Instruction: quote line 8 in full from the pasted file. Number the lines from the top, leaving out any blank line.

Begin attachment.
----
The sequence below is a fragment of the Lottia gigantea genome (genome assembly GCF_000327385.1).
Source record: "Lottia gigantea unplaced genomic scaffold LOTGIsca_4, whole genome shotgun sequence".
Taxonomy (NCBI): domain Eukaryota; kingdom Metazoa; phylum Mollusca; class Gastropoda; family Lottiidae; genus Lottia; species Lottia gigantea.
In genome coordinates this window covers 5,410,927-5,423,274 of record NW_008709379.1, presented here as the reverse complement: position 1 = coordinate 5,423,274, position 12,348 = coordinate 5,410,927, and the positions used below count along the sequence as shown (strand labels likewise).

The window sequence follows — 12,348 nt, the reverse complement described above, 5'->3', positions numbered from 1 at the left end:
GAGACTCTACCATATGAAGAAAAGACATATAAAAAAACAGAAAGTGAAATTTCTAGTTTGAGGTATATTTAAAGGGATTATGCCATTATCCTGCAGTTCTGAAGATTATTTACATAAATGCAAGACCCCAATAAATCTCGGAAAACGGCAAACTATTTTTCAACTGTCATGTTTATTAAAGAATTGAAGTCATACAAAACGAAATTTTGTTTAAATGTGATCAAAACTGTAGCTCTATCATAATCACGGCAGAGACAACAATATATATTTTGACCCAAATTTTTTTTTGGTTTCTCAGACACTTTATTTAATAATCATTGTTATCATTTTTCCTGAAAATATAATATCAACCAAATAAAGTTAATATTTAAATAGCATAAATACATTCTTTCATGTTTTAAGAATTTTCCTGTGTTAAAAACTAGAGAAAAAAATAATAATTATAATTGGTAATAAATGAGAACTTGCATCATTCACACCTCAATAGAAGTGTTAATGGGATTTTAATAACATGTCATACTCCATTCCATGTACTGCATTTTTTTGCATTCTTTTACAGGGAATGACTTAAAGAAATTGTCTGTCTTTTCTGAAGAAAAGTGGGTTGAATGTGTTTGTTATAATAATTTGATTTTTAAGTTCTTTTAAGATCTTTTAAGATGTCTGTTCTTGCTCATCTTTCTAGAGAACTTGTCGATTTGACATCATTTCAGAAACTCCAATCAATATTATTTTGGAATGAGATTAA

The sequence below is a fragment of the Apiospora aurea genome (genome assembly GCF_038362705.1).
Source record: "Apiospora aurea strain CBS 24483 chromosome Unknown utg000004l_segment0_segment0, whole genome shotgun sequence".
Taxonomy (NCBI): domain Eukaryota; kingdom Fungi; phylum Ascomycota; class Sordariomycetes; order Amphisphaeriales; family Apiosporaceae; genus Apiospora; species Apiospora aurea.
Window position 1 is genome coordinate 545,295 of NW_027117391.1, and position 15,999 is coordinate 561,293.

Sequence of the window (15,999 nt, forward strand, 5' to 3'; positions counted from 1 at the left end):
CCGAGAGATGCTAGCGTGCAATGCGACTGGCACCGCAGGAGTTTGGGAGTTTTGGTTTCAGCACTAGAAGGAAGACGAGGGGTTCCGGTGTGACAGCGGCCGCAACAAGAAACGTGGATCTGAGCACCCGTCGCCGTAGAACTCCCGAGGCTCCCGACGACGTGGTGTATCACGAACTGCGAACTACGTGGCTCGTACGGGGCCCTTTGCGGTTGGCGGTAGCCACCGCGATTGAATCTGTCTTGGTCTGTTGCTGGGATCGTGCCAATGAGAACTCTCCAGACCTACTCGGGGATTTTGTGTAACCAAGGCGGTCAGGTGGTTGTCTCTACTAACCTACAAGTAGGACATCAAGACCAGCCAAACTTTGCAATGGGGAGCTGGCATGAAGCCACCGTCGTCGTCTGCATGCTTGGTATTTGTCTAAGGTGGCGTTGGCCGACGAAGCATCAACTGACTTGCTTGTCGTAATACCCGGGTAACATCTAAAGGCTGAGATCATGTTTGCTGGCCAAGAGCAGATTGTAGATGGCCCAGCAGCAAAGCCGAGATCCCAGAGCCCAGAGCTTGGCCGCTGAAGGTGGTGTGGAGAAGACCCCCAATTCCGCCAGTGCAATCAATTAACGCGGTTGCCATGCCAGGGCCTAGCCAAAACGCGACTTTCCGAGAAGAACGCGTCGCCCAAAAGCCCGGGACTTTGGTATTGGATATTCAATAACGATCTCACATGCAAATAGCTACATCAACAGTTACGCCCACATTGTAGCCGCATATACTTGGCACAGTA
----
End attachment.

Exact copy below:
Source record: "Apiospora aurea strain CBS 24483 chromosome Unknown utg000004l_segment0_segment0, whole genome shotgun sequence".